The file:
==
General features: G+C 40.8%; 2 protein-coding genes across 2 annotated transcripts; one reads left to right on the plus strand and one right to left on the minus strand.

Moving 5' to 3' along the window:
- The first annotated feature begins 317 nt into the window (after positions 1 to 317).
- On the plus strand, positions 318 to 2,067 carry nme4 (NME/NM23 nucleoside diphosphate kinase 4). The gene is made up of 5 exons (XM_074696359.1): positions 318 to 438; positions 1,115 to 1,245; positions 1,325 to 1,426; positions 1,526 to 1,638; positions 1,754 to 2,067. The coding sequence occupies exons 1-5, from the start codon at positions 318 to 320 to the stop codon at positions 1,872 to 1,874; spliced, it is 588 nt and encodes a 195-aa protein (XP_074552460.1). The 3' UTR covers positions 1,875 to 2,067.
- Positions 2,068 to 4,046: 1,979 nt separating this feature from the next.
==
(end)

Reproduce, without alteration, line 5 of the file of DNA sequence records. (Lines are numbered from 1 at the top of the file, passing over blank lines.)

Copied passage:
- Positions 2,068 to 4,046: 1,979 nt separating this feature from the next.